I never grew up thinking I was beautiful. I couldn’t recall a time my parents told me I was, but it was vastly unimportant. I was told I was creative and smart and funny and these were the qualities I wanted to build upon in my youth.
School and constantly being around your peers who grew up with differing ideals didn’t help me maintain these feelings I had. I was bullied in elementary school, called “Darky” or “Beady-beads” at almost every recess by a collection of girls, but I was fast and great at sports and the boys I played with didn’t care about any of that, so neither did I. Middle school rolled around and the insults progressed, but never matured. My last name was constantly made fun of, as well as the experimental hairstyles my mom would try on me and the fact that I was such a tomboy. At this time where I was just developing into the woman I would be for the rest of my life, it started becoming difficult. High school was more tolerable because frankly, the kids were cowards there. They’d talk crap about me, but it was never to my face. At least 12 and 13-year olds had the balls to try to break me while facing me, but in retrospect, high school was just preparing me for life as an adult.
Being in college I was bombarded by images of black women who I was never really exposed to in real life; long hair, clear skin, perfection oozing out of their every pore. I constantly put my hair in braids so it was always flowing, but knew when I graduated I had to elevate that. I started putting weaves in my hair, and when I grew tired of those, I’d confine my locks back into braids. I refused to let anybody see my real hair except for the stylists who wove extensions into it. Stylists who would constantly tell me my natural hair was beautiful and so long and that I should show it off, but I just couldn’t. I didn’t believe them.
Society convinced me that natural hair, MY natural hair wasn’t beautiful and acceptable, but extremely subversive and would never get me the man I wanted, the job I desired, or the kind of future I deserved. If I chose to live a life with hair on top of my head so kinky and unkempt, I’d better have some extraordinary talent to make that acceptable; singers and actresses, writers and artists were so good at what they did that they could carry whatever hair they wanted, it was part of the whole package. Not me though, not in the corporate world on non-profit, not if I wanted to get far.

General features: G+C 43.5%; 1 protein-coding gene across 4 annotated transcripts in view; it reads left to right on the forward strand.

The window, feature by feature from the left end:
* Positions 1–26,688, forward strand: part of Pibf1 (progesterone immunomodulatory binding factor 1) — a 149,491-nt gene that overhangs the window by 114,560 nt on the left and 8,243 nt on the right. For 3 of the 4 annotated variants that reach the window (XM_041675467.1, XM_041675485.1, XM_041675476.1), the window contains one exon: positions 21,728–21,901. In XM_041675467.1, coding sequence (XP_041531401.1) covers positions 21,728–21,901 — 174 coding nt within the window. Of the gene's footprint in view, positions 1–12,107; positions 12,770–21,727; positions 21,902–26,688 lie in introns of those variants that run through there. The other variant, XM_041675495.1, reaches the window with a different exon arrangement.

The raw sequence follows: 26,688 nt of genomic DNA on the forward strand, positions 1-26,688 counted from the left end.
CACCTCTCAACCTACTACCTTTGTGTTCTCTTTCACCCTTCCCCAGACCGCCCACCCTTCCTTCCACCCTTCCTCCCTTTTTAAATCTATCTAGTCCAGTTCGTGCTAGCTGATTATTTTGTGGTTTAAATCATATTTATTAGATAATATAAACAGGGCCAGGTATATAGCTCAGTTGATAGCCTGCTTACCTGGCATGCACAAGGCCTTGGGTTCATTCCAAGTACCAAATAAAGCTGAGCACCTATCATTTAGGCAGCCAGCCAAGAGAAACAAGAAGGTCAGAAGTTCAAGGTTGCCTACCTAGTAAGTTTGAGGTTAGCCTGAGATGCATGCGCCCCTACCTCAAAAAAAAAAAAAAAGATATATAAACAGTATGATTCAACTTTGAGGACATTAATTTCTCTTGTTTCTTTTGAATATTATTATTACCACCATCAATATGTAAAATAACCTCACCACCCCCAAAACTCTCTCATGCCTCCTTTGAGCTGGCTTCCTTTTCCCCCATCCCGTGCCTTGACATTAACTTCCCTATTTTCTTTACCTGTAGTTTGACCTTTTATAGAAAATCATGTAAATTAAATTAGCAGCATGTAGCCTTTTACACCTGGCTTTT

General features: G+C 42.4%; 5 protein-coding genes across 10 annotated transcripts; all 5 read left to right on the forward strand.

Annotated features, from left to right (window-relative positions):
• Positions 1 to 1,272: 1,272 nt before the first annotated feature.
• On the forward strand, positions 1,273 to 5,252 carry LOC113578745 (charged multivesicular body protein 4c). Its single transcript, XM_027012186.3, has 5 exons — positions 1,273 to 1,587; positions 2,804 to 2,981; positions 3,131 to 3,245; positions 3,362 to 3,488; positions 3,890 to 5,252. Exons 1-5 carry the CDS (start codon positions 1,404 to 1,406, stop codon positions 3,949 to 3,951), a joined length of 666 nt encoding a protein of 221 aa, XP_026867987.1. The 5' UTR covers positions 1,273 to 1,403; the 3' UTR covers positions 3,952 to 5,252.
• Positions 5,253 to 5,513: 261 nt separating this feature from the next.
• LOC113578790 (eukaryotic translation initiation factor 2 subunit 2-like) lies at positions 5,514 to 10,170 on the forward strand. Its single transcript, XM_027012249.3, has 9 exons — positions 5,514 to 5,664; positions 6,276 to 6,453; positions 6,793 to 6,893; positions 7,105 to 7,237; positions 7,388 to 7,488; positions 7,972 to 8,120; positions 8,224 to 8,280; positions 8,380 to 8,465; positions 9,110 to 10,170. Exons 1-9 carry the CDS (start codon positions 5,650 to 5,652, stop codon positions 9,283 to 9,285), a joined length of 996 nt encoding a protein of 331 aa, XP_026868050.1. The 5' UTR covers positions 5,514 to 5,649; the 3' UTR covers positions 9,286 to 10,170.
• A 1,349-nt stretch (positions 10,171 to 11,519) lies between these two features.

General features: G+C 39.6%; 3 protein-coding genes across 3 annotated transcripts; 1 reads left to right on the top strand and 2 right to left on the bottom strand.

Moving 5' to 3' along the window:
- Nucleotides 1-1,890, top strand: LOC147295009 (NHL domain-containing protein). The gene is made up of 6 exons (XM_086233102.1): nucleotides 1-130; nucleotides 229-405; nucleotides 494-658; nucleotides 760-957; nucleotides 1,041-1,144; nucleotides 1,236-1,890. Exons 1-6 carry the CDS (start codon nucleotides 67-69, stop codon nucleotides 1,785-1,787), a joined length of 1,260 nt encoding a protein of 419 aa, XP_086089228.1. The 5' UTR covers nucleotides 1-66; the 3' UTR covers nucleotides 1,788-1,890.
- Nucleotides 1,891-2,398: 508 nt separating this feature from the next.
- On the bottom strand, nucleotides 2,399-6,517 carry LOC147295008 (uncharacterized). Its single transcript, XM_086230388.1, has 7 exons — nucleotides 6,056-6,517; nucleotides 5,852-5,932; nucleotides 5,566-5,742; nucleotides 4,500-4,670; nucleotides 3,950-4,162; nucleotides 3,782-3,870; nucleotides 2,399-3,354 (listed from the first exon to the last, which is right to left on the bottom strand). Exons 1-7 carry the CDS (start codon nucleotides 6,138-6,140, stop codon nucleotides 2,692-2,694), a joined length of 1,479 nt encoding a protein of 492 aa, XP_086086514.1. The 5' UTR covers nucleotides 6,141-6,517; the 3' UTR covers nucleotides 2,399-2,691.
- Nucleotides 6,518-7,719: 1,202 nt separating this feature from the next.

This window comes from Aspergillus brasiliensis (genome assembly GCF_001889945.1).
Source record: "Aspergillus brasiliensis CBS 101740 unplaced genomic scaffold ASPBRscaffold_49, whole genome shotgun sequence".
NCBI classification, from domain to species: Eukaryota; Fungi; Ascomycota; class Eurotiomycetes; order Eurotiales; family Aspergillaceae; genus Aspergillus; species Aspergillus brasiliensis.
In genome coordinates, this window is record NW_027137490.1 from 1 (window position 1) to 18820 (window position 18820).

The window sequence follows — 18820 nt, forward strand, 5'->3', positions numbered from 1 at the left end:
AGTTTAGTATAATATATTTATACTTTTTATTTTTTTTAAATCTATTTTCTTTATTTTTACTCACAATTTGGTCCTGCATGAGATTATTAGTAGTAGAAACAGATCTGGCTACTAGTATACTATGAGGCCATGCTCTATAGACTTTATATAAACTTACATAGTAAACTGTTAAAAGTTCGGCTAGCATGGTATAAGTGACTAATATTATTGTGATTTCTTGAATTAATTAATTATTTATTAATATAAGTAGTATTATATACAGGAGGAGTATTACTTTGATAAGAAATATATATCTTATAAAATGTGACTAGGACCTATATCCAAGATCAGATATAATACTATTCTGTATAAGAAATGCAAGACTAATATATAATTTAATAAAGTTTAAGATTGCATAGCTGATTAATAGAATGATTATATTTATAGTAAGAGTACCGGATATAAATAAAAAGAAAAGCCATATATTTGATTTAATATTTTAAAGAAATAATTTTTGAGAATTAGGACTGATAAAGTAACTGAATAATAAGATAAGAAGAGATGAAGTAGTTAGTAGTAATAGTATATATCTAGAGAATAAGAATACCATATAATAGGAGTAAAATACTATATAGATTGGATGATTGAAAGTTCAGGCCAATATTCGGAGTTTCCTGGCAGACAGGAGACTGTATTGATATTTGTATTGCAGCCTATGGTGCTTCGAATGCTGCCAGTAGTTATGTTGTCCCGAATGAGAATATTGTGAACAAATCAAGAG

I had my awakening two years ago when on the way to visit my boyfriend at his house one weekend. I took my braids out, twisted my natural hair and released it in a stylish hairdo that would be the first exposure to my hair he would have. I was freaked out because he was white, he’d never dated a black woman before, so I was sure he’d never had first hand experience with kinky hair. We met when I was wearing weaves in my hair and as our relationship progressed, I kept a constant stream of those and braids on my head, but nothing as intimate as my hair.
The entire drive to his place I anticipated his reaction; telling me my hair was beautiful out of obligation, but realizing that he truly missed the long weaves he grew to know. I never would have guessed that he’d respond the way he did. He almost squealed in delight and immediately asked me to touch my hair which I thought was demeaning at first (the hair equivalent of white people traveling to villages in Africa and asking for pictures with the locals as if they were landmarks). Upon realizing he was genuinely curious to see what it felt like I gave him permission. Instead of being tentative about it, he literally dived his hand deep into my twists and just felt around, so fascinated by the texture and softness that I started laughing.
I was freaking out for nothing. Not saying that I required the validation of my Caucasian boyfriend to help me accept my natural hair, but I think I definitely needed the assurance from somebody who wasn’t obligated to love me like family and friends to know that not everyone I encountered would have a problem with my fros and twists. Extremely liberating it was discovering a new dimension to my own personal definition of beautiful. I continue my life building on that, experimenting, and just having fun with my looks without any concern about what others, especially a society not at all built for my happiness as a black woman, think of it.
Viola Davis once said in an interview “The privilege of a lifetime is being who you are. I am telling you, I have spent so much of my life not feeling comfortable in my skin. I am just so not there anymore.”
Me neither, Vi, me neither.